• Hippy = love & acceptance regardless of personal choices? Hardly. Hippies have always been activists at the forefront of the political scene, fighting for the rights of others. Why in the world would I be ashamed of myself for mentioning that Mayim Bialik doesn’t belong on a hippy list because she participates in genital mutilation? That is nothing to be ashamed of. You kind of come across as a cutter– I hope someday you can forgive yourself for that.

      • Hello Mandy, Kristen and Erynne

        First of all, thank you Gaurisunshine for making this space to play in, I am not sure quite how I got here, being neither married nor with child, but I find it all quite fascinating anyway, a whole new world. So, time for some gambolling…:)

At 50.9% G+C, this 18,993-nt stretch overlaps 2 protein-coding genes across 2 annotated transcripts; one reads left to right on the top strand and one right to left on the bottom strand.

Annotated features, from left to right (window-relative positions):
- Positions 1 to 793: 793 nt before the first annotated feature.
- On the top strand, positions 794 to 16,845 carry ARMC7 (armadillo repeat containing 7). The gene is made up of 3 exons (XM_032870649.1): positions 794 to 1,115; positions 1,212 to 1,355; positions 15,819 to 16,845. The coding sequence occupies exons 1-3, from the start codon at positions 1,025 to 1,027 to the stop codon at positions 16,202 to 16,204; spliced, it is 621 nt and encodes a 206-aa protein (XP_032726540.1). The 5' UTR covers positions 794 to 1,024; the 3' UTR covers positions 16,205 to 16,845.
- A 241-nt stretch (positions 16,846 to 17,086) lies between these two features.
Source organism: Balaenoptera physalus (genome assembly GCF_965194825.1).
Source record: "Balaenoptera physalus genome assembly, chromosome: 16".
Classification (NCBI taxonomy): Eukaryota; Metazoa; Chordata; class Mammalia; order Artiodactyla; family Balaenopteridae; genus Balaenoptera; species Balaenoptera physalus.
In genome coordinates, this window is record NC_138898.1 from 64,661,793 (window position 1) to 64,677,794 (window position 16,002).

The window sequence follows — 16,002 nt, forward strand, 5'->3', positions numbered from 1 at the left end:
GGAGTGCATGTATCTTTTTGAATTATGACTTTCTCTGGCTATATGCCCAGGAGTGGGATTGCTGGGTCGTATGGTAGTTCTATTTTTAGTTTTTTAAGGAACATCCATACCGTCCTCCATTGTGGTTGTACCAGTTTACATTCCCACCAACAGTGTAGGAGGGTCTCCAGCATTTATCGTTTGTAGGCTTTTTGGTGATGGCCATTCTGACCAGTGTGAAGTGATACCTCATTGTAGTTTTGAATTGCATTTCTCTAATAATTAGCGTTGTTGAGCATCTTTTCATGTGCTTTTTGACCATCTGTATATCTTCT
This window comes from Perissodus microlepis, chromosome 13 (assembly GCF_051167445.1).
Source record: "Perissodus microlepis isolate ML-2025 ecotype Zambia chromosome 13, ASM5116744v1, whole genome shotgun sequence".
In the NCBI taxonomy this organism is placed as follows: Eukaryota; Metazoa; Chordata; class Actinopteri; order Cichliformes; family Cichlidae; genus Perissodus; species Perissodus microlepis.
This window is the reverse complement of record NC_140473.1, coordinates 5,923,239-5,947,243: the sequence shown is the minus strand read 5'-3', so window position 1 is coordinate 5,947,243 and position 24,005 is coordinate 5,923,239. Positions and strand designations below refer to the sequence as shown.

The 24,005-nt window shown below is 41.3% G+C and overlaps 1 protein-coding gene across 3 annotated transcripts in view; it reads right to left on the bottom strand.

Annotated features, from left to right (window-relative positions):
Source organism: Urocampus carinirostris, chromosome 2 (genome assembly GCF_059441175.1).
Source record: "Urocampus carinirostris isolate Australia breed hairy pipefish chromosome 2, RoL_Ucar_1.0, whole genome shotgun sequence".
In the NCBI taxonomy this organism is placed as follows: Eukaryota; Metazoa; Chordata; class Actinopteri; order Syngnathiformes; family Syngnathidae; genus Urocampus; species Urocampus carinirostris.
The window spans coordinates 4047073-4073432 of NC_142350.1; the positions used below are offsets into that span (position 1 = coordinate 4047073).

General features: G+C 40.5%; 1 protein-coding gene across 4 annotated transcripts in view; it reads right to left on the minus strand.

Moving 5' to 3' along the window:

Not having children myself, I cannot comment on any of the hipster mommy comments, other than to say that I feel inspired and warmed to see and feel so much love and attention being generated even through your words on the internet – how much more stronger and powerful must it be in reality!

        The only thing I can comment on is circumsicion, my parents being muslims but myself not practising. I myself was circumcised at age 9 at my parents home with a gathering to celebrate this rite of passage, It was painful but also it felt like I had joined “the tribe”, as a child you want to belong and its a ritual that makes you feel you belong. It is only when you stop being a child that you can become more aware of your feelings as a child and see them objectively and whether there are alternative methods to achieve the same objective.